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Portuguese Man-of-War
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The Portuguese Man-of-War (called the Bluebottle in Australia) is a floating colony of animals that lives in warm seas. This poisonous animal is called the Man-of-War because it looks a bit like a Portuguese battleship with a sail. The Man-of-War is eaten by many animals, including sea turtles.

A small fish (Nomeus gronovii, 8 cm long) is mostly immune to the Man-of-War's poison and lives protected (from other predators) among the tentacles. This fish eats the tentacles (which are regenerated), but sometimes the fish is eaten by the Man-of-War.

Diet: The Portuguese Man-of-War eats small fish and other small ocean animals that is stings with its long tentacles. The poison in the stingers paralyzes the prey, which the Man-of-War then eats. The poison cannot kill humans, but the sting can be very painful.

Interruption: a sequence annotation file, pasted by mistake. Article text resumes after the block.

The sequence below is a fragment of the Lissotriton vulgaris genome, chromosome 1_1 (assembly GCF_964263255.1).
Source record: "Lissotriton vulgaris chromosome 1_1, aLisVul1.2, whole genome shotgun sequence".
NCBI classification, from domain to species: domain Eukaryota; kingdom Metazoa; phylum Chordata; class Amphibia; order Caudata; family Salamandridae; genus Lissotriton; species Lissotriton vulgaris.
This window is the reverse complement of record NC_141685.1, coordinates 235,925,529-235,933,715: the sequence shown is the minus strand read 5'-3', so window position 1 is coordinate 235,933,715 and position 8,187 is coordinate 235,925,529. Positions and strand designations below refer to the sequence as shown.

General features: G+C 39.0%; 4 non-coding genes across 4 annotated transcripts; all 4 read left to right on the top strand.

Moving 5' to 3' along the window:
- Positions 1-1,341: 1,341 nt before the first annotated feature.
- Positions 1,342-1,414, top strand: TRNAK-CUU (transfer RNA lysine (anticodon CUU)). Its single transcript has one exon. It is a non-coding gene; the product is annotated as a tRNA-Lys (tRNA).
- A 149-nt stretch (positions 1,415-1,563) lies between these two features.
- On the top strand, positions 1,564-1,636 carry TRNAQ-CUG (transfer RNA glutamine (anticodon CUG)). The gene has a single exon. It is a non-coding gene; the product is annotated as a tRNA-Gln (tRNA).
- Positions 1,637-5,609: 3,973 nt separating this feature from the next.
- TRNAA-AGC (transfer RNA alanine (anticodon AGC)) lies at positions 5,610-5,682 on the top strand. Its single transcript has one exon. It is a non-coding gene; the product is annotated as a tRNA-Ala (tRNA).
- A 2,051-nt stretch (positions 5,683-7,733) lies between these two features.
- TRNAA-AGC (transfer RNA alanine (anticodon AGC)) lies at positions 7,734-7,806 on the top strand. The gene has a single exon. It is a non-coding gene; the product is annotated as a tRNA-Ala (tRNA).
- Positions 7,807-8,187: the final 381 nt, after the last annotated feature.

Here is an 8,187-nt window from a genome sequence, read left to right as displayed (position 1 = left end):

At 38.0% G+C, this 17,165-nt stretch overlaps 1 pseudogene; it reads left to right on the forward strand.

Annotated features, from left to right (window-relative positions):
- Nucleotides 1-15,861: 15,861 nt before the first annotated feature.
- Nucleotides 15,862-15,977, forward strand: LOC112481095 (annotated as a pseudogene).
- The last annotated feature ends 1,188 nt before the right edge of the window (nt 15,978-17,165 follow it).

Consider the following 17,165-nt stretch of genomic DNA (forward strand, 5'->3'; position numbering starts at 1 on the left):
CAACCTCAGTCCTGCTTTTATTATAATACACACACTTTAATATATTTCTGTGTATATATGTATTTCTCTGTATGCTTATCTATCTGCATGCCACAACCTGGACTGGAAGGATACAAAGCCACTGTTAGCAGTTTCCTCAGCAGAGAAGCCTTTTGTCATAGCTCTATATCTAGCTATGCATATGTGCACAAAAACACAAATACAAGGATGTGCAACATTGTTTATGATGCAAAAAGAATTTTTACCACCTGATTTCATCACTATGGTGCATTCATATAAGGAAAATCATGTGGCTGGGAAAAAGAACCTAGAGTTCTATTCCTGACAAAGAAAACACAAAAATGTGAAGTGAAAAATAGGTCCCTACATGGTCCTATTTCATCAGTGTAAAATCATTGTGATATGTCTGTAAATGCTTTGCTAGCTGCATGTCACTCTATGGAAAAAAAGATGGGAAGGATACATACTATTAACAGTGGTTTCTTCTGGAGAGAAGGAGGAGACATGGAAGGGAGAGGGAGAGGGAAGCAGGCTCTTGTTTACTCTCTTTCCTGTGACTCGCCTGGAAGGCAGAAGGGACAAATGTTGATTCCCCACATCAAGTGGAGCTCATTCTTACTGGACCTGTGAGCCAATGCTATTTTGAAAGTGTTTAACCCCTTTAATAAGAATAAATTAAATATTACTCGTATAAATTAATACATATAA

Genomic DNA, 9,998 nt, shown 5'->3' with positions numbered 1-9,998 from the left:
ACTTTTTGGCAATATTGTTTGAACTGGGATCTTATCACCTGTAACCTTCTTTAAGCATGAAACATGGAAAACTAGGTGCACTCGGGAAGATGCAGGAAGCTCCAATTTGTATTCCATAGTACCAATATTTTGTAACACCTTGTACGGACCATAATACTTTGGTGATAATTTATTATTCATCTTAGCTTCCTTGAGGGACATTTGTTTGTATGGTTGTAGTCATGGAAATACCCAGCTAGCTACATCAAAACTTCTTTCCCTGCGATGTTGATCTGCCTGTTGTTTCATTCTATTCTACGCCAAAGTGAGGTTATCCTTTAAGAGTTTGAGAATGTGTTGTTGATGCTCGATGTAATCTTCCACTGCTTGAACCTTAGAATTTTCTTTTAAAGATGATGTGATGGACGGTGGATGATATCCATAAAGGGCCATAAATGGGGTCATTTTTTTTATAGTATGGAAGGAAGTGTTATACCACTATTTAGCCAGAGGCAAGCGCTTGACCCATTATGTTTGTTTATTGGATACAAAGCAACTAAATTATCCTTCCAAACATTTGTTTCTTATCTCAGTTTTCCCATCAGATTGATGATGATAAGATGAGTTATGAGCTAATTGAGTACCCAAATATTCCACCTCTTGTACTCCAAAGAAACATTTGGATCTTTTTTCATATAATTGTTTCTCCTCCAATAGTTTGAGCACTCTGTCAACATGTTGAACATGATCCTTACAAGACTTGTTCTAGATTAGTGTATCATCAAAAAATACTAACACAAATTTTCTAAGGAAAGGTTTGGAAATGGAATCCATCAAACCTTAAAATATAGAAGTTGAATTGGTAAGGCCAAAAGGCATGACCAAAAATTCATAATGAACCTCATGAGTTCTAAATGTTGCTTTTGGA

Anatomy: The Man-of-War floats on a gas-filled, blue to pink, translucent body called a pneumatophore (belonging to a single animal). The body is 3 to 12 inches (9-30 cm) long. The crest (only a few inches tall) above the float acts like a sail, moving the animal across the seas. Polyps support the tentacles and are located under the float; there are 3 types of polyps: dactylozooid (that find and catch prey with poisonous stingers called nematocysts), gonozooid (that reproduce), and gastrozooid (that digest the food, like a stomach). The coiled, stinging tentacles can be up to 165 feet (50 m) long.

Classification: Phylum Cnidaria (corals, jellyfish, sea anemones, hydrozoans), Class Hydrozoa, Order Siphonophora, Genus Physalia.



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